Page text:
Taking the First Step Toward a Dream Job

Giving By Emily Larson August 3, 2017

For a young person who is out of work, the future can look bleak. In today’s hyper-competitive business world, even an entry-level first job can require real-world skills. But frequently, the only way for someone to develop those skills is by working at an entry-level job. Around the world, there’s a considerable misalignment between what’s taught in local educational institutions and the needs of the labor market. What’s more, hiring for available jobs is sometimes based on “social connections,” and you’re not even considered if you don’t know the right people. Even when employment options may be available, many young people struggle to see how an entry-level first job prepares them to assume their “dream” job in time, and they “opt out” of the labor market.  As a result, regional economies miss out on a huge well of untapped potential.

To help address this, the Western Union Foundation supports Education For Employment (EFE), a network of locally run nonprofit organizations in the Middle East and Northern Africa which offer job placement training to young people who are struggling to find work. Through WU Foundation funding, EFE implemented professional development and skills-building programs in Egypt. Last year, with the WU Foundation’s support, 78 people gained vocational and workplace training skills, positioning them as higher qualified candidates for employment.

Program participants learned basic skills that many people take for granted, including how to use standard software packages like MS Word, Excel and PowerPoint, and how to write a resume and create professional profiles on networking sites like LinkedIn. They also met with HR professionals from local companies, who performed mock interviews and gave constructive feedback on their performance. At the end of the training, EFE arranged interview opportunities with their graduates for real jobs at employer partners in industries like retail and hospitality.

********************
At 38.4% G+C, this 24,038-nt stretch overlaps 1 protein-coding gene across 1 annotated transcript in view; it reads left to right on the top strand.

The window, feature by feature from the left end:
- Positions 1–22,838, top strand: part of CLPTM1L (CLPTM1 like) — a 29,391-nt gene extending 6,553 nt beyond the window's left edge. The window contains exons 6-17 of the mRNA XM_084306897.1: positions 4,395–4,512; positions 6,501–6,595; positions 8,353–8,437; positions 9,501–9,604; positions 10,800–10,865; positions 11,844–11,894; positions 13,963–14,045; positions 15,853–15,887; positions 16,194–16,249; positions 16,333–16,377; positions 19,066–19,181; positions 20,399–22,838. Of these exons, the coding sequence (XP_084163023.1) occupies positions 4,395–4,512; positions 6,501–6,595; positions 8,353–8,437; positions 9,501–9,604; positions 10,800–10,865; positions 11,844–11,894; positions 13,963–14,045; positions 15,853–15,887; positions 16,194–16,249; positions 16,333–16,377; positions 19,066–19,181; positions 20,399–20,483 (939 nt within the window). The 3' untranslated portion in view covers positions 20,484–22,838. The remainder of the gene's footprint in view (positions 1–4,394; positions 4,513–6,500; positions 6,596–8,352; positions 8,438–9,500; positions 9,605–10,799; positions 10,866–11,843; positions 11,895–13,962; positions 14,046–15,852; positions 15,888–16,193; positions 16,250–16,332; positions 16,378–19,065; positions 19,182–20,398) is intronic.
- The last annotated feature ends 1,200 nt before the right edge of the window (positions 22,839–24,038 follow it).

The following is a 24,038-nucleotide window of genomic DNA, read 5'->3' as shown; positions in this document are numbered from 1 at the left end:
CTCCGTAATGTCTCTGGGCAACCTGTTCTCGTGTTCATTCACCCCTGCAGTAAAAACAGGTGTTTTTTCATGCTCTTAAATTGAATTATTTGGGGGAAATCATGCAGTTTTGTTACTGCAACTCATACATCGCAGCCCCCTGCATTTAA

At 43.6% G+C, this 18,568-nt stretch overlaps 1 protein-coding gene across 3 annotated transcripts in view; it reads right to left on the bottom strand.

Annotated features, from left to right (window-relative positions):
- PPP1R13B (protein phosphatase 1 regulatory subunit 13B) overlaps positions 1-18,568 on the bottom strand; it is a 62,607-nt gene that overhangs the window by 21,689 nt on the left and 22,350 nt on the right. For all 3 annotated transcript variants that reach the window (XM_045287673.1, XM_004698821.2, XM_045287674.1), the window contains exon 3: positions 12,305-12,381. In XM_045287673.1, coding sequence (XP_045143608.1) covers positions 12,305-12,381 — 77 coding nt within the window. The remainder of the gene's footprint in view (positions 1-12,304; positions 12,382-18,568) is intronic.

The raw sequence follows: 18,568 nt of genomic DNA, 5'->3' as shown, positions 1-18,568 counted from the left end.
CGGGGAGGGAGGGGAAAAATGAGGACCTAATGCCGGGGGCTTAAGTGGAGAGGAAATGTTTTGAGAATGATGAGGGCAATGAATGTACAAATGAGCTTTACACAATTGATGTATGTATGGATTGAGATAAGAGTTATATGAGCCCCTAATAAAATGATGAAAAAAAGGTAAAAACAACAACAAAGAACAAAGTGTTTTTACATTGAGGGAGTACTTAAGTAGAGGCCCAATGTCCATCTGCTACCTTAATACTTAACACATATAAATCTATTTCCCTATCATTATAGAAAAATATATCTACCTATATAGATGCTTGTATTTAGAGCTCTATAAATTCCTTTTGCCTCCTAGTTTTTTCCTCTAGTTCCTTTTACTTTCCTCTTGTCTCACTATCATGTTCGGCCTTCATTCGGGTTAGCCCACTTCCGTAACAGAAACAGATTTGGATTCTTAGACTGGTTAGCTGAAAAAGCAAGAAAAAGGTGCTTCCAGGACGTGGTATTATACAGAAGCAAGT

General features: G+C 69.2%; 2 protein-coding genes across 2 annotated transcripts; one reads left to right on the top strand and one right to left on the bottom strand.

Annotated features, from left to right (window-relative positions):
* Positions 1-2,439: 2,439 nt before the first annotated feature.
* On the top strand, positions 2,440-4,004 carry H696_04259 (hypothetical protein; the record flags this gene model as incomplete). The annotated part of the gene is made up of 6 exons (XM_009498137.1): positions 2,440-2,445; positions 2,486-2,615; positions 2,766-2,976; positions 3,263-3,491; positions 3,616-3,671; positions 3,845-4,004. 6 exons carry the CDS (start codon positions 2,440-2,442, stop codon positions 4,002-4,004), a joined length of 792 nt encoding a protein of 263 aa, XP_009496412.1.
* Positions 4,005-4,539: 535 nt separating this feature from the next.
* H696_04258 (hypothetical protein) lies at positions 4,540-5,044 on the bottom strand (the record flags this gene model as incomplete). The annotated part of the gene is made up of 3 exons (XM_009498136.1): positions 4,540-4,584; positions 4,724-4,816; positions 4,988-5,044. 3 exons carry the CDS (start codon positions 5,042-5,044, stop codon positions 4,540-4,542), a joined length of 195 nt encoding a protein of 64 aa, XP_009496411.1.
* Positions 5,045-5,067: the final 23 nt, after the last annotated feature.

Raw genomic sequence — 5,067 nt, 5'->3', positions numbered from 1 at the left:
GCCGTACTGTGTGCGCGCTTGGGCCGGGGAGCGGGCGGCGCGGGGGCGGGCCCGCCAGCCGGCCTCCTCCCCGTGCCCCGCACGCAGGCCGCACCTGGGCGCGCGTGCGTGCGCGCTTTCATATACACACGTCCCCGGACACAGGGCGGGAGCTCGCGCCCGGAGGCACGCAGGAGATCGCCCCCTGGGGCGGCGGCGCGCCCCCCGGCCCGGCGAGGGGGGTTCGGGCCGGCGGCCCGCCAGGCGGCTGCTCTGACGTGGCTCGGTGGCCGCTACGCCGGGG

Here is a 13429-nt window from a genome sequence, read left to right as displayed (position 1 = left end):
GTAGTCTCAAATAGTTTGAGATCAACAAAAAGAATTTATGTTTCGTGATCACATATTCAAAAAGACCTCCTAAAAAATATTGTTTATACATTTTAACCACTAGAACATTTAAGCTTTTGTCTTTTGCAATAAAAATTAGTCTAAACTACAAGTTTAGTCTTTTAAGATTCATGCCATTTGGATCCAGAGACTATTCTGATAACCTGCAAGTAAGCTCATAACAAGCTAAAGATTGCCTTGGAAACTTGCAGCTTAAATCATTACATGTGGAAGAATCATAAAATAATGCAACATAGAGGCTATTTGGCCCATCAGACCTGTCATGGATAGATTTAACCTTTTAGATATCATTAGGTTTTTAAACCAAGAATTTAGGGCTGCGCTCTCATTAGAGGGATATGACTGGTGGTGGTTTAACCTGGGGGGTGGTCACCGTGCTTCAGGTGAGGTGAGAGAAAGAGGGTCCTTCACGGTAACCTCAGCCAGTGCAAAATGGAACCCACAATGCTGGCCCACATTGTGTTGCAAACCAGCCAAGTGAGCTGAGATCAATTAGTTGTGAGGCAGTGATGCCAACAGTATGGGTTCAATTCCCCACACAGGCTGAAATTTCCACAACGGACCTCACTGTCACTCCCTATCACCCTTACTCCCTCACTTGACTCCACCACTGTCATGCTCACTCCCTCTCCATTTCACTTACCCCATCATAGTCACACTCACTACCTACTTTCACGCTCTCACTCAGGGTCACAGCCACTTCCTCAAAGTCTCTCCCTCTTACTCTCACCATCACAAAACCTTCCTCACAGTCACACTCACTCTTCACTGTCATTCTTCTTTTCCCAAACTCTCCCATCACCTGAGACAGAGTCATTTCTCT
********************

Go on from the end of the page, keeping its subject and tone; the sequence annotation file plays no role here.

Hadir is one of the young people who completed EFE’s training. After graduating from university, she struggled to find a job. Fortuitously, her father worked in the same building as the EFE affiliate in Egypt, and he urged her to enroll in their training.

After completing the six-week course, Hadir landed a job as a sales representative for a technology company, and she credits EFE with helping her write a high-quality resume, prepare for her interview and improve her English pronunciation and speaking skills.

“EFE helped me become the person I am today,” she says.

With engagement from the WU Foundation and other collaborators, EFE launched the #FirstJob social media campaign in partnership with MBC, the largest broadcaster in the Middle East, to help more young people like Hadir secure and thrive in a first job. The campaign uses the power of storytelling to encourage employers and young people to rethink the value of a first job. You can follow the campaign at #FirstJob and @EFE_Global and learn more about ways to engage here.